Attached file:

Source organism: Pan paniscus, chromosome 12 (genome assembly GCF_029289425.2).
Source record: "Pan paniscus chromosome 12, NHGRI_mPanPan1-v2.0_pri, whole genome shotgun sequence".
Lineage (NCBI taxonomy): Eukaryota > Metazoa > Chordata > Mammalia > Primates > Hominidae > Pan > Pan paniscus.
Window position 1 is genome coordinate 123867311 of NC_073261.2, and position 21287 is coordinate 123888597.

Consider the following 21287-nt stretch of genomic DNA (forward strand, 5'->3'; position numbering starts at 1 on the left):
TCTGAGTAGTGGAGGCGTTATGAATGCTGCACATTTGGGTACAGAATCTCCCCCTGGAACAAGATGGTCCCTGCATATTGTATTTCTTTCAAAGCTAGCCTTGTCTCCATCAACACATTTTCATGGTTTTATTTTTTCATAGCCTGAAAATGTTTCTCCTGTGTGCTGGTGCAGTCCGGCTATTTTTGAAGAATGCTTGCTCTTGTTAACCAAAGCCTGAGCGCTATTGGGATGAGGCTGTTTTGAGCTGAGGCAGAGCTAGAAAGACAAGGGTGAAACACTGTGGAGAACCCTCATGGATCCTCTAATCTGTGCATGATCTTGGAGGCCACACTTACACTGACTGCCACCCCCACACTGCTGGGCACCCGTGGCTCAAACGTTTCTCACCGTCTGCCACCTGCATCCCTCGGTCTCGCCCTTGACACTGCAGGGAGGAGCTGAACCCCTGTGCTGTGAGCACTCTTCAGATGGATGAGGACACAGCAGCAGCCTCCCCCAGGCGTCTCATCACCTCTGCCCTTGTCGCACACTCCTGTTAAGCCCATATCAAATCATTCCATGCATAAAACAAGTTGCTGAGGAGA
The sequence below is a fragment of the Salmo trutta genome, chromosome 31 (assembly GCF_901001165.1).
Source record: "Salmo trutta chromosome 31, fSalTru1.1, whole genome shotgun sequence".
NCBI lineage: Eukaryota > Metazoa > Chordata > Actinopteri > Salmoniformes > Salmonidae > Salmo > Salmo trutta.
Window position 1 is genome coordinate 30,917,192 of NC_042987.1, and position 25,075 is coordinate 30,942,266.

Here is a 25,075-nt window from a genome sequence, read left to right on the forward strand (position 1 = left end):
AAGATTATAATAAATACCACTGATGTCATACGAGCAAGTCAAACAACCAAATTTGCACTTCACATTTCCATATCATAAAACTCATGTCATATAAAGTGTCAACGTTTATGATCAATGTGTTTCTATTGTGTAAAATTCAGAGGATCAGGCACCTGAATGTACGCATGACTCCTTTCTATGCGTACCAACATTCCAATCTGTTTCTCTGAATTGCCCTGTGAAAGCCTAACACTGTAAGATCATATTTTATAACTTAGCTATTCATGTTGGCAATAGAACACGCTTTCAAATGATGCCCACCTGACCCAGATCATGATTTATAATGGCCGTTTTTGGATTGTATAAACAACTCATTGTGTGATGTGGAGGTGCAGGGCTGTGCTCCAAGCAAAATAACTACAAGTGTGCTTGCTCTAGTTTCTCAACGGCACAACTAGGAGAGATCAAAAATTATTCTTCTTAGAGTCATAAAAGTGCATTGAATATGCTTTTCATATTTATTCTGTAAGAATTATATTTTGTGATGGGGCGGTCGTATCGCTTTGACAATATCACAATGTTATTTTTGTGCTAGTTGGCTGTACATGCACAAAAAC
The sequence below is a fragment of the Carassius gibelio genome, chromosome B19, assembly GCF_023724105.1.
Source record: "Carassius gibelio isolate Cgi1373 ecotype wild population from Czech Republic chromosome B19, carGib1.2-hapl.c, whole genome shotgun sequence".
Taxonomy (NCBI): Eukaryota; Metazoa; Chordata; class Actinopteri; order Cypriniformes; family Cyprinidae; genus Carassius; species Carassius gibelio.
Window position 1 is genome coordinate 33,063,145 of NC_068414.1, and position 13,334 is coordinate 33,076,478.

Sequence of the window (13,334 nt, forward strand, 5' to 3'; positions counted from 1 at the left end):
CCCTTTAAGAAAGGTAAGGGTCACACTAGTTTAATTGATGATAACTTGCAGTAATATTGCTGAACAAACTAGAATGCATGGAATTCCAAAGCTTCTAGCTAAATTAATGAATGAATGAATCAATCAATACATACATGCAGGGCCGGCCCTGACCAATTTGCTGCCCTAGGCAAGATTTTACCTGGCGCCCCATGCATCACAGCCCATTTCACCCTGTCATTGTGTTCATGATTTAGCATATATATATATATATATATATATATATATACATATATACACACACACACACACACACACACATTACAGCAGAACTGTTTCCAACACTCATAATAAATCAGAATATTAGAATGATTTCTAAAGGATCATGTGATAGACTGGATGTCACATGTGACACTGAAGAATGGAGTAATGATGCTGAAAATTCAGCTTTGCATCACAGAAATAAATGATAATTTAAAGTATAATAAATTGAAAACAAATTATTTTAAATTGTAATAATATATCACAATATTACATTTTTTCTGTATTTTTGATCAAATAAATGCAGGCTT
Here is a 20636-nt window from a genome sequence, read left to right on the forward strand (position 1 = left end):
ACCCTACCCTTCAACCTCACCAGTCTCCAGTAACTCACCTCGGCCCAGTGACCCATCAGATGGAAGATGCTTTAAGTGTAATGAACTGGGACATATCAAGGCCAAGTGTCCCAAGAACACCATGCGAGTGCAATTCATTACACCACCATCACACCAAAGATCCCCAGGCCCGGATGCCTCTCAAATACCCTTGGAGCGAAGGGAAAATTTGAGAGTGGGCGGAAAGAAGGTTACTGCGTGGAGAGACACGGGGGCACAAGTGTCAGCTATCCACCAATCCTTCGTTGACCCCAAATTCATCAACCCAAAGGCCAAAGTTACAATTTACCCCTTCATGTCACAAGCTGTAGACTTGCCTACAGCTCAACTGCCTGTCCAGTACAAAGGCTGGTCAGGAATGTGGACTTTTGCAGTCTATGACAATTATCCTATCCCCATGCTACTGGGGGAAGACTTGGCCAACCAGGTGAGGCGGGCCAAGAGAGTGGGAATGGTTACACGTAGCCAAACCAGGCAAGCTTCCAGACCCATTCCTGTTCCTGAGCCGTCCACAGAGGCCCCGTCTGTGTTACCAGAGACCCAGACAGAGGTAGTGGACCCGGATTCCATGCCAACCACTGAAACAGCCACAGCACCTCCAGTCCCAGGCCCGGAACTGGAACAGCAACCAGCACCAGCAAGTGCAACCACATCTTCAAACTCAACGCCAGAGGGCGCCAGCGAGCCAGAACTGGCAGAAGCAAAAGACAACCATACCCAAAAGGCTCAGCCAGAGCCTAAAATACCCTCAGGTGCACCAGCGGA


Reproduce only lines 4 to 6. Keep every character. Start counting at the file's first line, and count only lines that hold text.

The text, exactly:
Window position 1 is genome coordinate 123867311 of NC_073261.2, and position 21287 is coordinate 123888597.

Consider the following 21287-nt stretch of genomic DNA (forward strand, 5'->3'; position numbering starts at 1 on the left):
TCTGAGTAGTGGAGGCGTTATGAATGCTGCACATTTGGGTACAGAATCTCCCCCTGGAACAAGATGGTCCCTGCATATTGTATTTCTTTCAAAGCTAGCCTTGTCTCCATCAACACATTTTCATGGTTTTATTTTTTCATAGCCTGAAAATGTTTCTCCTGTGTGCTGGTGCAGTCCGGCTATTTTTGAAGAATGCTTGCTCTTGTTAACCAAAGCCTGAGCGCTATTGGGATGAGGCTGTTTTGAGCTGAGGCAGAGCTAGAAAGACAAGGGTGAAACACTGTGGAGAACCCTCATGGATCCTCTAATCTGTGCATGATCTTGGAGGCCACACTTACACTGACTGCCACCCCCACACTGCTGGGCACCCGTGGCTCAAACGTTTCTCACCGTCTGCCACCTGCATCCCTCGGTCTCGCCCTTGACACTGCAGGGAGGAGCTGAACCCCTGTGCTGTGAGCACTCTTCAGATGGATGAGGACACAGCAGCAGCCTCCCCCAGGCGTCTCATCACCTCTGCCCTTGTCGCACACTCCTGTTAAGCCCATATCAAATCATTCCATGCATAAAACAAGTTGCTGAGGAGA